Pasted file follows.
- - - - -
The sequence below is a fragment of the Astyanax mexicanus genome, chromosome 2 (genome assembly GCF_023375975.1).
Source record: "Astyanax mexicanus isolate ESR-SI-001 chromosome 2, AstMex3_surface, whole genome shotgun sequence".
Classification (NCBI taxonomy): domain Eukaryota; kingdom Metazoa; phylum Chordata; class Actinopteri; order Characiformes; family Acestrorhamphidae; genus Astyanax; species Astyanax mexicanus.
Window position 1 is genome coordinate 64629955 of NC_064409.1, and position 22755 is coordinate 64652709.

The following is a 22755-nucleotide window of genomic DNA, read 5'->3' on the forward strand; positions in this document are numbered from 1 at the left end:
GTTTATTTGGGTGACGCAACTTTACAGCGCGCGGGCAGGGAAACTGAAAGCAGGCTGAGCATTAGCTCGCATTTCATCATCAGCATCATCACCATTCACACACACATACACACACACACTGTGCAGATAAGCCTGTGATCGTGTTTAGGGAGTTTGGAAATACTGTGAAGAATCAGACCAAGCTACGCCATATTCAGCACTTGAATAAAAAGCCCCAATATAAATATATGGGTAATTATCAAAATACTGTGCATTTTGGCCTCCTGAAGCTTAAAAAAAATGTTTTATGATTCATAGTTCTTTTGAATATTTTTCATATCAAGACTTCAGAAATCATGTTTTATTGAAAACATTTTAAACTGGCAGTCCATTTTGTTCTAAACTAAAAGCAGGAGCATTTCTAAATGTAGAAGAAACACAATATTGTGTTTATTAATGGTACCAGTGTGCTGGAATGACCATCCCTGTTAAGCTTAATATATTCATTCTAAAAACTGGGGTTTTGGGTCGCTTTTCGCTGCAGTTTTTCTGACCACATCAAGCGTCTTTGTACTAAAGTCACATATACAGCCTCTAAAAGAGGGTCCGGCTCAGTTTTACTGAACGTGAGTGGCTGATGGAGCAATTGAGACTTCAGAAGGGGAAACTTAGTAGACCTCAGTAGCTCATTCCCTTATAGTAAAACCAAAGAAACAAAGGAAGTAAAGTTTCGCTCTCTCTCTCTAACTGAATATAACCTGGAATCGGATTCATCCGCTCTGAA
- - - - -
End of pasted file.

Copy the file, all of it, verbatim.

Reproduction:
The sequence below is a fragment of the Astyanax mexicanus genome, chromosome 2 (genome assembly GCF_023375975.1).
Source record: "Astyanax mexicanus isolate ESR-SI-001 chromosome 2, AstMex3_surface, whole genome shotgun sequence".
Classification (NCBI taxonomy): domain Eukaryota; kingdom Metazoa; phylum Chordata; class Actinopteri; order Characiformes; family Acestrorhamphidae; genus Astyanax; species Astyanax mexicanus.
Window position 1 is genome coordinate 64629955 of NC_064409.1, and position 22755 is coordinate 64652709.

The following is a 22755-nucleotide window of genomic DNA, read 5'->3' on the forward strand; positions in this document are numbered from 1 at the left end:
GTTTATTTGGGTGACGCAACTTTACAGCGCGCGGGCAGGGAAACTGAAAGCAGGCTGAGCATTAGCTCGCATTTCATCATCAGCATCATCACCATTCACACACACATACACACACACACTGTGCAGATAAGCCTGTGATCGTGTTTAGGGAGTTTGGAAATACTGTGAAGAATCAGACCAAGCTACGCCATATTCAGCACTTGAATAAAAAGCCCCAATATAAATATATGGGTAATTATCAAAATACTGTGCATTTTGGCCTCCTGAAGCTTAAAAAAAATGTTTTATGATTCATAGTTCTTTTGAATATTTTTCATATCAAGACTTCAGAAATCATGTTTTATTGAAAACATTTTAAACTGGCAGTCCATTTTGTTCTAAACTAAAAGCAGGAGCATTTCTAAATGTAGAAGAAACACAATATTGTGTTTATTAATGGTACCAGTGTGCTGGAATGACCATCCCTGTTAAGCTTAATATATTCATTCTAAAAACTGGGGTTTTGGGTCGCTTTTCGCTGCAGTTTTTCTGACCACATCAAGCGTCTTTGTACTAAAGTCACATATACAGCCTCTAAAAGAGGGTCCGGCTCAGTTTTACTGAACGTGAGTGGCTGATGGAGCAATTGAGACTTCAGAAGGGGAAACTTAGTAGACCTCAGTAGCTCATTCCCTTATAGTAAAACCAAAGAAACAAAGGAAGTAAAGTTTCGCTCTCTCTCTCTAACTGAATATAACCTGGAATCGGATTCATCCGCTCTGAA